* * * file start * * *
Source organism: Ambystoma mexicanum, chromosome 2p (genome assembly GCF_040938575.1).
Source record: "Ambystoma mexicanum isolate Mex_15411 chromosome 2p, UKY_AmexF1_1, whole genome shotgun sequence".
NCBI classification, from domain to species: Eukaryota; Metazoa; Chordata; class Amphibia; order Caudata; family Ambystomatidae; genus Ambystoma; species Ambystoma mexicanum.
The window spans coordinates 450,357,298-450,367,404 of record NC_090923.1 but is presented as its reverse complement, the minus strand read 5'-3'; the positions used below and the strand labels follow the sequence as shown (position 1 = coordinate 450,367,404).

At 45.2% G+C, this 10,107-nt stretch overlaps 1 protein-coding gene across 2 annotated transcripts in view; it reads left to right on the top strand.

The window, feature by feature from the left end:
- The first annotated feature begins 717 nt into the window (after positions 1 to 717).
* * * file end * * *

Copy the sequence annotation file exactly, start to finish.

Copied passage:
Source organism: Ambystoma mexicanum, chromosome 2p (genome assembly GCF_040938575.1).
Source record: "Ambystoma mexicanum isolate Mex_15411 chromosome 2p, UKY_AmexF1_1, whole genome shotgun sequence".
NCBI classification, from domain to species: Eukaryota; Metazoa; Chordata; class Amphibia; order Caudata; family Ambystomatidae; genus Ambystoma; species Ambystoma mexicanum.
The window spans coordinates 450,357,298-450,367,404 of record NC_090923.1 but is presented as its reverse complement, the minus strand read 5'-3'; the positions used below and the strand labels follow the sequence as shown (position 1 = coordinate 450,367,404).

At 45.2% G+C, this 10,107-nt stretch overlaps 1 protein-coding gene across 2 annotated transcripts in view; it reads left to right on the top strand.

The window, feature by feature from the left end:
- The first annotated feature begins 717 nt into the window (after positions 1 to 717).